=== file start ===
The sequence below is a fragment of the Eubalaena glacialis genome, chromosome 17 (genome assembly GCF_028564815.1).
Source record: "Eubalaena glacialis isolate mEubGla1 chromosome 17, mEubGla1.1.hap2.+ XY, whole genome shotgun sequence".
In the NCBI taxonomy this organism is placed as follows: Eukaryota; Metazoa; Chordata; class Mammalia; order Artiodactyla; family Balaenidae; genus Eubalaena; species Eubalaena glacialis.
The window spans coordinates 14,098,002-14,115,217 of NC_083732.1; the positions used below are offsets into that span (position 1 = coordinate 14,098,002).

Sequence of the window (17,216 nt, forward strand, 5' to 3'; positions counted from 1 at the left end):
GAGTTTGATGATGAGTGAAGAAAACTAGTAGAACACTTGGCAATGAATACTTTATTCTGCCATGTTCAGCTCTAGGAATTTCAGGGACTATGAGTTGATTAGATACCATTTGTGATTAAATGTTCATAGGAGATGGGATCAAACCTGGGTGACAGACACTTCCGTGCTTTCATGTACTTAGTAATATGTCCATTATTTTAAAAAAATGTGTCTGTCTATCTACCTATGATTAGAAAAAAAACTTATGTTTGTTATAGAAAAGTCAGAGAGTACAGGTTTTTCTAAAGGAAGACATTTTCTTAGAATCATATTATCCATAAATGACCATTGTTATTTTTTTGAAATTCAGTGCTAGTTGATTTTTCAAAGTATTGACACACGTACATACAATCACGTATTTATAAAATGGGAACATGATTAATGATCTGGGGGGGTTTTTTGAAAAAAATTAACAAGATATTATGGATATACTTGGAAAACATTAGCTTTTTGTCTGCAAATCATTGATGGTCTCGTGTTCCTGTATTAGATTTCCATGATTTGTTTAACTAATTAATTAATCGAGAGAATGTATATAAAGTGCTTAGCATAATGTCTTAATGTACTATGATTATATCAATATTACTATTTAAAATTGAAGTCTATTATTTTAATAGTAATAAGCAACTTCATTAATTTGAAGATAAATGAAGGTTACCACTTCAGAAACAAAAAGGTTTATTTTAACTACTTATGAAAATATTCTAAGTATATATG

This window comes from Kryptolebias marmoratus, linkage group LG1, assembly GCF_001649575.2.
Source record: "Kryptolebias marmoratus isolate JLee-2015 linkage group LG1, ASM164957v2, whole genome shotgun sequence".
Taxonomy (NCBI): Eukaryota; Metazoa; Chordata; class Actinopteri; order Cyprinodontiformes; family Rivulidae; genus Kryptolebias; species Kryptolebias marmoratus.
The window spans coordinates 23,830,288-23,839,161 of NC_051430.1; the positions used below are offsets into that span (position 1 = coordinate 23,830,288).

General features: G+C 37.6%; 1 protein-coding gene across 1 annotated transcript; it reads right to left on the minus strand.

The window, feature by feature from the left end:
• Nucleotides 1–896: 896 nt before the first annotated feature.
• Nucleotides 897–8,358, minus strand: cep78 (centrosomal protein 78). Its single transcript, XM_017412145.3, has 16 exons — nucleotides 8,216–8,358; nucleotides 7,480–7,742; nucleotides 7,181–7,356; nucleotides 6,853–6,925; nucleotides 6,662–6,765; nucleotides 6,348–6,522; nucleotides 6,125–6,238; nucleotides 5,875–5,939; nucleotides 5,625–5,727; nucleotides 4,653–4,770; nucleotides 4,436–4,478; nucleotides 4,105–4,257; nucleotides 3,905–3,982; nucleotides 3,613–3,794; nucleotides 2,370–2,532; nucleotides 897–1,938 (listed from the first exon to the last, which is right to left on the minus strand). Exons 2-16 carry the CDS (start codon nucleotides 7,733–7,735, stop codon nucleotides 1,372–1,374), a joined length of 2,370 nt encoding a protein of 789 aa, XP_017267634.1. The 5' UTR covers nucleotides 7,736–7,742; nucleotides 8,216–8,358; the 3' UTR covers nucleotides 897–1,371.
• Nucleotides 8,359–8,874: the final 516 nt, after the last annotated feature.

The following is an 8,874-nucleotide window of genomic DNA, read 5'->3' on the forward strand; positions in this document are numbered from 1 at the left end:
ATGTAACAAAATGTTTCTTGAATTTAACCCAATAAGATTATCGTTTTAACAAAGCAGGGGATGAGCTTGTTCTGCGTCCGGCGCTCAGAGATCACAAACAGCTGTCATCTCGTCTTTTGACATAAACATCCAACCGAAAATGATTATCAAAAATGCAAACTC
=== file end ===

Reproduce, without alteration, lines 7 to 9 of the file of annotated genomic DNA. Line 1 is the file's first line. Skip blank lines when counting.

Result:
This window comes from Kryptolebias marmoratus, linkage group LG1, assembly GCF_001649575.2.
Source record: "Kryptolebias marmoratus isolate JLee-2015 linkage group LG1, ASM164957v2, whole genome shotgun sequence".
Taxonomy (NCBI): Eukaryota; Metazoa; Chordata; class Actinopteri; order Cyprinodontiformes; family Rivulidae; genus Kryptolebias; species Kryptolebias marmoratus.